This article originally appeared on VICE Sports UK.
The debate over the realism of the Football Manager series is an odd one. The data is now used as an integral component of scouting departments at major clubs, while the ever-refined formula brewed over a decade produces the most lifelike experience imaginable.
To be fair, for every Nigerian wonderkid that never was, they've been right about a hell of a lot more; Theo Walcott's rapid flickering between world-class superstar and League One-level clogger is about in tune with how he's seemed to be playing. But then your pal's telling you about his upcoming Champions League Final with Alfreton Town, or James McLean's agent enquires whether you'd be interested in having him over at Ibrox, and you start to get skeptical.
Now, we notice, Sports Interactive have put their cards on the table about an equally murky debate: the 2022 World Cup. From what we've seen, you'll be informed that the tournament has been moved "due to club protests about scheduling", with China seemingly the alternative destination.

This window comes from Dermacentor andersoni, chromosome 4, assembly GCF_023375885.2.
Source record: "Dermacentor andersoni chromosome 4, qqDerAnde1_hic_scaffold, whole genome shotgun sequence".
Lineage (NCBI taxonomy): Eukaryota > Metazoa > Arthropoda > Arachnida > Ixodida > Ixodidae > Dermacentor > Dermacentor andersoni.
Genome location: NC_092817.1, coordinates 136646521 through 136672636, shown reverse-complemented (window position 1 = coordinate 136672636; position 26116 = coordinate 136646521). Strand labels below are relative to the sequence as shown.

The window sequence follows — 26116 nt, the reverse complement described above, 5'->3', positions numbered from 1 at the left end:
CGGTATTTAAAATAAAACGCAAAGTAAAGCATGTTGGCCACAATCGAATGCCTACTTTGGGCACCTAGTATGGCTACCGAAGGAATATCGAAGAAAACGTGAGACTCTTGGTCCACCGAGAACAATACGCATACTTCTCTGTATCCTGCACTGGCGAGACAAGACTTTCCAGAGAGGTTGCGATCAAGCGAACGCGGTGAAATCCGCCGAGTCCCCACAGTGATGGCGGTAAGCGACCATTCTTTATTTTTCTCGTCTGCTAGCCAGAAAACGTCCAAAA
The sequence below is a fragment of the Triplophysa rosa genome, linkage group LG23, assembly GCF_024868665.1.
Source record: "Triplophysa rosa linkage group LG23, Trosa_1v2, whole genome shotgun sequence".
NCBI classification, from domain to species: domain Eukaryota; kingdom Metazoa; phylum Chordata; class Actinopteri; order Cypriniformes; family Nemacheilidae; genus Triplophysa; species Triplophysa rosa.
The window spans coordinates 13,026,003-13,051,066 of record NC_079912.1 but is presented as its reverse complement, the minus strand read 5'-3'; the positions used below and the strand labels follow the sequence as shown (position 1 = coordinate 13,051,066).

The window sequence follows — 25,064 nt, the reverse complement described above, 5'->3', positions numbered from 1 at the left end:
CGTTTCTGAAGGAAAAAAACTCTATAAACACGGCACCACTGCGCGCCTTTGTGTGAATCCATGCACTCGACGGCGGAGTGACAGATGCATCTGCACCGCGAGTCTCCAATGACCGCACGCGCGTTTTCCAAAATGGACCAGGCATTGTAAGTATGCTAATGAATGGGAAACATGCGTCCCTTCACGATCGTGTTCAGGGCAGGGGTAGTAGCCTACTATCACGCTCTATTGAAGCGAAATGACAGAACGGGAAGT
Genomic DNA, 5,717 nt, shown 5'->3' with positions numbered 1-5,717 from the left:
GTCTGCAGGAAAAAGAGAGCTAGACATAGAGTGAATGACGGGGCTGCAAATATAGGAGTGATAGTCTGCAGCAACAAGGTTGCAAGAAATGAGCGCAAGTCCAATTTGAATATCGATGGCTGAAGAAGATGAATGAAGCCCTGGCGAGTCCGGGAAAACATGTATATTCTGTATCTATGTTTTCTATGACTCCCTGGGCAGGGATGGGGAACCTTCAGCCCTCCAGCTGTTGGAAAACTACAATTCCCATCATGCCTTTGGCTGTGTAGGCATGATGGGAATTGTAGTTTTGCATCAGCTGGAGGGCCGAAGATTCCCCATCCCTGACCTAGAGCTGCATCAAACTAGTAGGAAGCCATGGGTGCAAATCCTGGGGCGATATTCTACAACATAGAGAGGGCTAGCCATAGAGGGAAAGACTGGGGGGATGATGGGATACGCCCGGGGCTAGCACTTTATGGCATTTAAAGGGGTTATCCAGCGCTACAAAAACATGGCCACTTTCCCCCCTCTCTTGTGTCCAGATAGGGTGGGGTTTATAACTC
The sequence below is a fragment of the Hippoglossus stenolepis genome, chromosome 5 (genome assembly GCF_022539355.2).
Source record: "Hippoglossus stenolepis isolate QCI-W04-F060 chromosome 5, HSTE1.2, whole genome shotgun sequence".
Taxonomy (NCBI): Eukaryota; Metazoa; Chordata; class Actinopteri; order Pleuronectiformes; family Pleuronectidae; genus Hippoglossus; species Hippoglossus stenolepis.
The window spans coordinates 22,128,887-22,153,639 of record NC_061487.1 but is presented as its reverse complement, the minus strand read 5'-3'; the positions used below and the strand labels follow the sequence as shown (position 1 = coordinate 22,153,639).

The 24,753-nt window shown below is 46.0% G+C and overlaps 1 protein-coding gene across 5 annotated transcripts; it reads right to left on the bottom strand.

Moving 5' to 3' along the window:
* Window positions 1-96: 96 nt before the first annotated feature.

We can pretend for a little while that the reason for this is not simply that Sports Interactive couldn't be arsed modelling in a winter World Cup, and that in their quest for realism, they have decided that this is in fact the most likely (or at least one potential) outcome.
The only problem is that the result of this would have to be the full extent of FIFA's sleaziness being revealed, and Football Manager has generally shied away from that sort of thing. You won't, for example, see your league campaign interrupted by your captain being hauled before an FA panel for racial abuse, or have the option to take your young starlet aside to demand an explanation of why tomorrow's Sun is leading with screenshots of him and his 15 friends getting rimmed by a prostitute on the club's pre-season tour to Dundee. Those sorts of things, understandably, don't exist in Sports Interactive's fantasy world.
There's also been some examples of the company fearing litigious clubs and players over the years. You could, at one time, see players sent off and given lengthy bans for losing the plot on the pitch and lashing out at opposition players, but this would only ever happen with regenerated players rather than real-life stars. If the game's stats really are so widely used, you wonder how long it is before someone decides to sue SI for loss of earnings because they only gave him a 7 for workrate.
Presumably, the SI team are assuming that FIFA have bigger priorities at the moment.